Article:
The original causes of drug abuse are as diverse as the population that they will affect. Drug abuse is one of the world biggest health problems; here in the United States has been affecting families for years. Measuring drug abuse is difficult to interpret because drug abuse is an illegal behavior; and most are not honest. Nearly every day, more than 150 people in the United States are dying after overdosing on opioids. Roughly 21 to 29 percent of patients prescribed opioids for chronic pain misuse them. Between 8 and 12 percent develop an opioid use disorder. About 80 percent of people who use heroin first misused prescription opioids. Opioid overdoses increased 30 percent from July 2016 through September 2017 in 52 areas in 45 states. These numbers are not necessarily in adults our young generation from the 2000’s are being affected as well. They are many factors personally, micro, and macro levels. Research have revealed that as early as 12 to 14 years old to late 15 to 17; our adolescents is a at critical risk (United Nations, 2018). In the summer of 2017, National Institution of Drug Abuse met with pharmaceutical companies and academic research centers to discuss: safe, effective, non-addictive strategies to manage chronic pain, advanced medications and technologies to treat opioid use disorders. The misuse of drugs have sparked all kinds of related disease from the side effect that these drugs have on the human body. (Adams, 2019)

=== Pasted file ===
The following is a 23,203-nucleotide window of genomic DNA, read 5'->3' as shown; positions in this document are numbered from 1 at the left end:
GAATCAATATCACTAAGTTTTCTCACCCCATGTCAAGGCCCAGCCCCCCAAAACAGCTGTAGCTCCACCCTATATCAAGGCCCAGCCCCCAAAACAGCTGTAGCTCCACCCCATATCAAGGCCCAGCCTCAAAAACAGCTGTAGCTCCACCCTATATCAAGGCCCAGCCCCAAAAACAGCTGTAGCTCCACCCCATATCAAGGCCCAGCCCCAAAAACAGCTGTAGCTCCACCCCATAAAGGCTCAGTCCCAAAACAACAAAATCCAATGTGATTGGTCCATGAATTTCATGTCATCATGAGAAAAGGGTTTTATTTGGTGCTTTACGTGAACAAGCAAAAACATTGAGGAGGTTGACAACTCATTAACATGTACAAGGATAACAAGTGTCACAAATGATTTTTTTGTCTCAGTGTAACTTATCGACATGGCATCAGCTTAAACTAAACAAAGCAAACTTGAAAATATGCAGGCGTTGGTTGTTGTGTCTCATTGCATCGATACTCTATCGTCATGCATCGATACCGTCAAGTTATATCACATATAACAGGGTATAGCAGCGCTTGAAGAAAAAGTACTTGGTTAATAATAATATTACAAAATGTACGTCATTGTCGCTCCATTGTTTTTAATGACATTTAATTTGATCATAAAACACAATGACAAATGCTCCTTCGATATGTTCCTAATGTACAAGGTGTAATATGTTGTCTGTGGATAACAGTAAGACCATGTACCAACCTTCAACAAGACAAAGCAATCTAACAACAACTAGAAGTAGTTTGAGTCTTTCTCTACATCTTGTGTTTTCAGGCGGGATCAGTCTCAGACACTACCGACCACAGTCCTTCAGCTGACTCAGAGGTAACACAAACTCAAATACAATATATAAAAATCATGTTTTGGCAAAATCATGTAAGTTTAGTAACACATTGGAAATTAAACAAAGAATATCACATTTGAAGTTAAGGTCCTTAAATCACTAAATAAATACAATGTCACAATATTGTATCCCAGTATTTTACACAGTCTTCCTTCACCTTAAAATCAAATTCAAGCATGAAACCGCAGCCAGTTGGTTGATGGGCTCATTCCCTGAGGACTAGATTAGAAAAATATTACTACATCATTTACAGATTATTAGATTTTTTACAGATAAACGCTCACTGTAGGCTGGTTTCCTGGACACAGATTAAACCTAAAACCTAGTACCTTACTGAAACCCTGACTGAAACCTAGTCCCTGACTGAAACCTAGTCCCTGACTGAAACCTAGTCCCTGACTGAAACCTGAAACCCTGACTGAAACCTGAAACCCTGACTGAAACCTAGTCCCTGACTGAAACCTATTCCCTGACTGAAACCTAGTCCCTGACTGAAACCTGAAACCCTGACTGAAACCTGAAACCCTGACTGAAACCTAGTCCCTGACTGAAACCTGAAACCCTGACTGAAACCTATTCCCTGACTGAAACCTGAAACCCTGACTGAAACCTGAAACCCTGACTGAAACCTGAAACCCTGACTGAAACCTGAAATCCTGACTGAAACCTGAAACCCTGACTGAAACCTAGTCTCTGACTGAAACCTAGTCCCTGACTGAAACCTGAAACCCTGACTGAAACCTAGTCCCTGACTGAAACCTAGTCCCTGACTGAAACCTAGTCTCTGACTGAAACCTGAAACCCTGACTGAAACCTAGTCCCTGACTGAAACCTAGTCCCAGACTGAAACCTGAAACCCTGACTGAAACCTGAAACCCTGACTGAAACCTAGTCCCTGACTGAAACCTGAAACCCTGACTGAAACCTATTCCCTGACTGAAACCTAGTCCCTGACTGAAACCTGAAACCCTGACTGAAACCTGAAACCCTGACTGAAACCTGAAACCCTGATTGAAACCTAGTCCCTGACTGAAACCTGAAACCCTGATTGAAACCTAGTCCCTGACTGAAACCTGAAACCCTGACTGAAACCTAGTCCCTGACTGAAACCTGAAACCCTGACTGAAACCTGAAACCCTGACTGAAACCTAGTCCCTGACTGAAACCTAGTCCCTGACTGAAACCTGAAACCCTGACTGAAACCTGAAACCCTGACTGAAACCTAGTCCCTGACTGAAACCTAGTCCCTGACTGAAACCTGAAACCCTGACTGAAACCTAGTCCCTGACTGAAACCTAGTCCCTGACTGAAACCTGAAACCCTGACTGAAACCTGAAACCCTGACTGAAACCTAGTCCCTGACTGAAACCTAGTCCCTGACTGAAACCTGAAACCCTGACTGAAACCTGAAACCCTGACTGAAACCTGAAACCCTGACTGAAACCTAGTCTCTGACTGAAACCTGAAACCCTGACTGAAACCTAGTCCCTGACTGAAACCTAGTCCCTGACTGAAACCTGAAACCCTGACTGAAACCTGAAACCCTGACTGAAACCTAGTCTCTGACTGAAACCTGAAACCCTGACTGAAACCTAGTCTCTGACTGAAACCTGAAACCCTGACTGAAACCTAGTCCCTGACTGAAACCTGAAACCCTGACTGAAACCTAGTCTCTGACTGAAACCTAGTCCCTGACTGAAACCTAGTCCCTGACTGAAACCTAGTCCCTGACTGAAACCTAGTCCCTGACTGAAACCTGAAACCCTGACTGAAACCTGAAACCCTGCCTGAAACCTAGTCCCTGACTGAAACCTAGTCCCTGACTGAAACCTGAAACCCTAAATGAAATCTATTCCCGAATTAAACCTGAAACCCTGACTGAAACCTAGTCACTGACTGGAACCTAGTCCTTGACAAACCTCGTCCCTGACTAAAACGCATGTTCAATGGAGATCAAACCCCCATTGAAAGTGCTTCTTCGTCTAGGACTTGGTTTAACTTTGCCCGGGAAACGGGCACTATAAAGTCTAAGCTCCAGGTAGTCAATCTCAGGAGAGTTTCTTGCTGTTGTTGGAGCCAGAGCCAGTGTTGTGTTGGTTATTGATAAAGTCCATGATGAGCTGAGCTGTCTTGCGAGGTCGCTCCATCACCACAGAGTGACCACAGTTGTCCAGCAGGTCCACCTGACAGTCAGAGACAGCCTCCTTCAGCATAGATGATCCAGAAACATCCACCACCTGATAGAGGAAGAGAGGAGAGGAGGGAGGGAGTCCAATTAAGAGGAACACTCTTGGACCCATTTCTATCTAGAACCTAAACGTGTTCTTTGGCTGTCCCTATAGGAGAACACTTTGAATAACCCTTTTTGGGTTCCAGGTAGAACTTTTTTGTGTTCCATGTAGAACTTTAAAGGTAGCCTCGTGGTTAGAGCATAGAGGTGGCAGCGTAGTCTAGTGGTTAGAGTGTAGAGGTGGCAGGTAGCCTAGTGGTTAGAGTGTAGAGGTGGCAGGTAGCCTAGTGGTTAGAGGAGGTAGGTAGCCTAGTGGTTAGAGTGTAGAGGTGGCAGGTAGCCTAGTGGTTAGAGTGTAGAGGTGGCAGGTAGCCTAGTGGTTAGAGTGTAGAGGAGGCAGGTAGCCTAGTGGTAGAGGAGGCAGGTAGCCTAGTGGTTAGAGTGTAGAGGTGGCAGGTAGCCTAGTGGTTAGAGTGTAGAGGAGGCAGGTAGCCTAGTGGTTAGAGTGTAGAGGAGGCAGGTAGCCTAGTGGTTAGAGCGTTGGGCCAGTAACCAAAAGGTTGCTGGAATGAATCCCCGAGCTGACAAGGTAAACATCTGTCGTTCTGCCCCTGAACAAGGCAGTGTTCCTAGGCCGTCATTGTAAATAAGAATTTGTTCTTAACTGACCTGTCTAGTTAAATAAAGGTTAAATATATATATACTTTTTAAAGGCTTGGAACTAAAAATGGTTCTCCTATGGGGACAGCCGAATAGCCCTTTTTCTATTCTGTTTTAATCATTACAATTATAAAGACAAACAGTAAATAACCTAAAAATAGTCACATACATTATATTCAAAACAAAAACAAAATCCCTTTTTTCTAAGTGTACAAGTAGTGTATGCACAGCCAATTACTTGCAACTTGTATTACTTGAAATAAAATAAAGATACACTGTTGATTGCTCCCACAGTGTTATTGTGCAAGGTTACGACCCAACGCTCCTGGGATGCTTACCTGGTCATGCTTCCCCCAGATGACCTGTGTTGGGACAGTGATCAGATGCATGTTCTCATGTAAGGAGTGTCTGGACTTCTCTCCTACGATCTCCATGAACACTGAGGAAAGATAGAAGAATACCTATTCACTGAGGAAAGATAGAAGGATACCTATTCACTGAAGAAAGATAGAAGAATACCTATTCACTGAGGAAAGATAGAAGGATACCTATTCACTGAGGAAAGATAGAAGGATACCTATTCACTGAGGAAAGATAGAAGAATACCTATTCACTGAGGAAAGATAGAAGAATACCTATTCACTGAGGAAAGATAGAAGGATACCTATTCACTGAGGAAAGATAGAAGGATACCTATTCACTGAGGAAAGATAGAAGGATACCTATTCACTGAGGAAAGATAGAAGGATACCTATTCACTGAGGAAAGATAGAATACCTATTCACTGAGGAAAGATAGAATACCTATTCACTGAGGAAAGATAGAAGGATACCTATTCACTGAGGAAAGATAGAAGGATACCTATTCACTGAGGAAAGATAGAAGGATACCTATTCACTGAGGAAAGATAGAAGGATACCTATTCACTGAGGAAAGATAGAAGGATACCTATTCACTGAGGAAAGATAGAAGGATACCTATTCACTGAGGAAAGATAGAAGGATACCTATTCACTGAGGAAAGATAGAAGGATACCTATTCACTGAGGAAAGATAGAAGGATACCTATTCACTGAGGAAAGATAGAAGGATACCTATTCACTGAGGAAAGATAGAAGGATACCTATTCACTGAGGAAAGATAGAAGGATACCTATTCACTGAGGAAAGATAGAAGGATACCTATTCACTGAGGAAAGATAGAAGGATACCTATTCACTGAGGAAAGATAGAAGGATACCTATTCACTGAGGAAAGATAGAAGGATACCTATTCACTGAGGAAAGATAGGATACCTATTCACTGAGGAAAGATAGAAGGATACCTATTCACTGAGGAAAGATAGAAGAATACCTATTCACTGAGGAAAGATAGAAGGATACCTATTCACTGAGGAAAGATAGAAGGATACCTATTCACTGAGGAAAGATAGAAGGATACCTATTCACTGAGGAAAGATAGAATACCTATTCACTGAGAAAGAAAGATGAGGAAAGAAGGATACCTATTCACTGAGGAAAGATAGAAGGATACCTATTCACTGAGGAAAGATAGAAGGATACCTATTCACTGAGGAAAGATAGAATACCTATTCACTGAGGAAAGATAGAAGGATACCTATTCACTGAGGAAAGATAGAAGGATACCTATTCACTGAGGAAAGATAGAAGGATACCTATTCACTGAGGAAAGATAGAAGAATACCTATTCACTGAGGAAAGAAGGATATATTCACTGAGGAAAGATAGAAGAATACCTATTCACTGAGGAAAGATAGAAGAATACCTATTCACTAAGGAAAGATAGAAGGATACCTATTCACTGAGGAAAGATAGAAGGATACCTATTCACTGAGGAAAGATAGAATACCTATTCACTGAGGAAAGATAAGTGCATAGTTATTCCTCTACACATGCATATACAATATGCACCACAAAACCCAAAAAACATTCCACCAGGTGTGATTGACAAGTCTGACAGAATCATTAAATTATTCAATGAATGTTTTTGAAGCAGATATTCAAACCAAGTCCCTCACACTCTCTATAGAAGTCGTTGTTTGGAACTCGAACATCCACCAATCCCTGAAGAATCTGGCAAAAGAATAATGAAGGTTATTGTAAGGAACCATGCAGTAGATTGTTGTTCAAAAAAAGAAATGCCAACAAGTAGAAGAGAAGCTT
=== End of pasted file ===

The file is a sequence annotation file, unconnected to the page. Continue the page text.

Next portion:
Drugs are chemicals that affect the body and brain. Brain reward circuits-dopamine is. The primary neurotransmitter involved in drug abuse and addiction. Different drugs can have different effects. Some effects of drugs include health consequences that are long-lasting and permanent. They can even continue after a person has stopped taking the substance (Effects of Drug Abuse 2019). Addicts ignore their health problems and when seeking health care only when the disease it has already reached an advanced disease. Drug abuse results in several direct consequences including multiple physical and mental problems such as cardiac crisis, respiratory depression, liver damage, infectious diseases such as hepatitis, AIDS, and tuberculosis, injury-associated disability, mental disorders such as depression, and oral health (Adams, 2019). In this regard, these patients may give little priority to their oral health by seeking only emergency treatment during the period of drug abuse.